This was supposed to be one of the premier games on the New Orleans Pelicans’ home schedule.
It’s a night the franchise marketed season-ticket packages around and ratcheted up the price point for the individual game buy. It’s the kind of matchup people from around the region drive in to watch and locals save for.
And the advertised stars still lit up the marquee until Saturday night. It’s LeBron James and the Los Angeles Lakers against Anthony Davis and the New Orleans Pelicans inside the Smoothie King Center.
Sounds enticing. Well, not exactly.
Instead of those All-NBA talents squaring off, the Lakers decided to sit James for the remainder of the season. It ended any possibility of a face-off between him and Davis, which is just as well, because it would be no more than a facade anyway.
This is nothing more than two also-rans, whose cripplingly disappointing seasons have created unsustainably tumultuous atmospheres around their franchises. And now the Lakers have cemented the notion by benching James.
And, in many ways, they have each other to thank.
The story has been driven into the ground at this point, but suffice to say when Davis requested a trade out of New Orleans, his James-adjacent representation attempted to engineer a trade to make Davis a Laker. After countless leaks, the deal never came to fruition, leaving the Pelicans to play Davis in a bizarre limited role and the Lakers to deal with their roster full of James’ alienated teammates.
It served as a crushing blow to the Lakers, whose playoff chances immediately nosedived after the trade deadline and now sit just two games better than the Pelicans in the undercarriage of the West standings.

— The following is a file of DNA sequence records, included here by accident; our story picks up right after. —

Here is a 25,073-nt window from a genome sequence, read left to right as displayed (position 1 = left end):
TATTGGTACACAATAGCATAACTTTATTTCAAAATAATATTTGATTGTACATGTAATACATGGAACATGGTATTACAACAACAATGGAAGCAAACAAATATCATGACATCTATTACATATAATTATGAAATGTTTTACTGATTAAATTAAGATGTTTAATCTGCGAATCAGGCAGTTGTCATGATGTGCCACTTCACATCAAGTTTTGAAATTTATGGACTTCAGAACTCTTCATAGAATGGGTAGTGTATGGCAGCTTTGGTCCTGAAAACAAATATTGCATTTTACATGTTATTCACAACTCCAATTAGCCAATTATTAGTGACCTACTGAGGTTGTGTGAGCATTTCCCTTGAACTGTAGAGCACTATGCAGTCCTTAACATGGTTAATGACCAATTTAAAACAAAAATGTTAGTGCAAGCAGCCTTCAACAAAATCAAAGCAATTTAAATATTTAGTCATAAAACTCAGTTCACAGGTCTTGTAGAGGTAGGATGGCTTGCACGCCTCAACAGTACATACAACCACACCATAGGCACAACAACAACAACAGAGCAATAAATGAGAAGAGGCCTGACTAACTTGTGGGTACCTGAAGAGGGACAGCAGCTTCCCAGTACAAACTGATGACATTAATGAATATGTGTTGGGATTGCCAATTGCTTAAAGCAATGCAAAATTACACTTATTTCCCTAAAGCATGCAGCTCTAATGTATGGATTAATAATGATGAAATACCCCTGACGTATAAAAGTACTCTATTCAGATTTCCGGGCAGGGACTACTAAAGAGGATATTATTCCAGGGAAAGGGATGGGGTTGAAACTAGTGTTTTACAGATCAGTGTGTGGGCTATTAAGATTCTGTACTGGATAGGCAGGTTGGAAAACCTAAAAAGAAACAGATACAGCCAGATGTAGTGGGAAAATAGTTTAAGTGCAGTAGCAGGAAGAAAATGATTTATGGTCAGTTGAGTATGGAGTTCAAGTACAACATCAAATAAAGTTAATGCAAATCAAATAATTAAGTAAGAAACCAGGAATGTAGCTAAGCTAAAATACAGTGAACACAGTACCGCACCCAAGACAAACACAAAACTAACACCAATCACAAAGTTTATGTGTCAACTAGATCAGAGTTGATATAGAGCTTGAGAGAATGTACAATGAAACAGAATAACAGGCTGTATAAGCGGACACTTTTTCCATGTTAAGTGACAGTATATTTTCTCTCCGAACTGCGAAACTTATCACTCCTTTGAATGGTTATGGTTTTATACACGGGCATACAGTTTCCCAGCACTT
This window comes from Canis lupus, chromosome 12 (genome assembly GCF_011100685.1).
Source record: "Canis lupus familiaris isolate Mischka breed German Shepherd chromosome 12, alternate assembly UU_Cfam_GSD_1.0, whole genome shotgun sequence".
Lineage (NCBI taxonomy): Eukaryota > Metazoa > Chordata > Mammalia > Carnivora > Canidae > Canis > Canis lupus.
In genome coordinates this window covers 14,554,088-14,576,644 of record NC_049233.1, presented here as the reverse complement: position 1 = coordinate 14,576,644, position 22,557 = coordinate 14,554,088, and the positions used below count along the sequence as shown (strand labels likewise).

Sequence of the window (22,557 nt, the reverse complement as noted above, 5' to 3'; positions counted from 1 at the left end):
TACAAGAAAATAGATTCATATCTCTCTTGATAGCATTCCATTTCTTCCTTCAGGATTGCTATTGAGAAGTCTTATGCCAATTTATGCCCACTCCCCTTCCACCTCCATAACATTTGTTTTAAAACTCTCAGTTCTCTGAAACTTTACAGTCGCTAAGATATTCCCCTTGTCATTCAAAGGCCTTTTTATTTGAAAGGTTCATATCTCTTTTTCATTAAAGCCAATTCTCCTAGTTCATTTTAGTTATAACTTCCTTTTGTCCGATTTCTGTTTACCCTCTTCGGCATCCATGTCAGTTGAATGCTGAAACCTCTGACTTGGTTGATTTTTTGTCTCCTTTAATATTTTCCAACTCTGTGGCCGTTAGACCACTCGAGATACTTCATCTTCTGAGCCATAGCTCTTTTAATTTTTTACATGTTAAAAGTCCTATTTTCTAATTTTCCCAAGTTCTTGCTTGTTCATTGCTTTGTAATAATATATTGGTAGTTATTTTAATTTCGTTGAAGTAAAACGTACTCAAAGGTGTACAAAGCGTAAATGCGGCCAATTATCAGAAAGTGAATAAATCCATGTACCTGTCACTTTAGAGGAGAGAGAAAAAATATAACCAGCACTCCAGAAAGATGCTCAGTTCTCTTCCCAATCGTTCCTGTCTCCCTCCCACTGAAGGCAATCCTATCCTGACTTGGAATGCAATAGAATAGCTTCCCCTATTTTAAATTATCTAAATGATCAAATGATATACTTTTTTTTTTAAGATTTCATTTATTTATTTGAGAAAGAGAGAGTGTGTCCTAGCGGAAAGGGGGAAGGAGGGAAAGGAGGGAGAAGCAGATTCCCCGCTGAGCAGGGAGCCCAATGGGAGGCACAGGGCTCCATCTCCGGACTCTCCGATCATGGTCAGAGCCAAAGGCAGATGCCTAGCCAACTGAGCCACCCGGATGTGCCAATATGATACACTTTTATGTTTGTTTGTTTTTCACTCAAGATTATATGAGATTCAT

Considering James starred in the past eight consecutive NBA Finals and Davis was the picture of professionalism in New Orleans, their simultaneous falls from grace were jarring.
And now both teams are trying to figure out how to correct the errors that got them here and move forward as best they can.
In the meantime, their incentives in the present have changed.
Instead of pushing for a playoff berth or jockeying for position, the best long-term outcome for both teams is to lose as often as possible and race toward the bottom for a better chance at a Top 4 draft pick.
“Look, we are still trying to win games but we recognize there is a bigger picture out there we are more focused on,” Pelicans coach Alvin Gentry said earlier in the week. “We are trying to see as much of the young guys as we can and get them an opportunity to play a lot of minutes, which gives us a chance to see them play in that role and gives them a fair opportunity to see what they can do.
“So, we are going to play younger guys and try to win the games with them. We still want to win but it’s not our only priority.”
It’s why Davis is playing just 20 minutes per night in the games he actually plays, and why James is occasionally sitting out entirely for “load management” even when it’s unannounced and on national television.
This isn’t the product people paid for.
In addition to the strange Davis circumstance, the Pelicans are playing without the injured Jrue Holiday, E’Twaun Moore, Frank Jackson and Darius Miller, forcing Gentry to pull from the end of his bench just to piece together a rotation.
It’s no better in L.A.
In last Wednesday’s loss to the Utah Jazz, the following Lakers tallied at least 10 minutes of playing time: Isaac Bonga, Scott Machado, Mo Wagner, Johnathan Williams and Alex Caruso.
Not exactly the front line talent deserving of that high-dollar price tag on the tickets.
It’s not the Pelicans’ fault. Few could have predicted this outcome at the onset of the season.
But, Sunday’s “premier” ticket is a perfect illustration of just how far this season has unraveled in the aftermath of Davis’ botched trade request and the Lakers’ pitiful handling of the ensuing circumstances.
The hype grabbed everyone’s attention, but the reality is ultimately grim. And now everyone is required to show up on Sunday and put on a face of justification, but it’s obvious all involved are just ready to cut their losses and move on.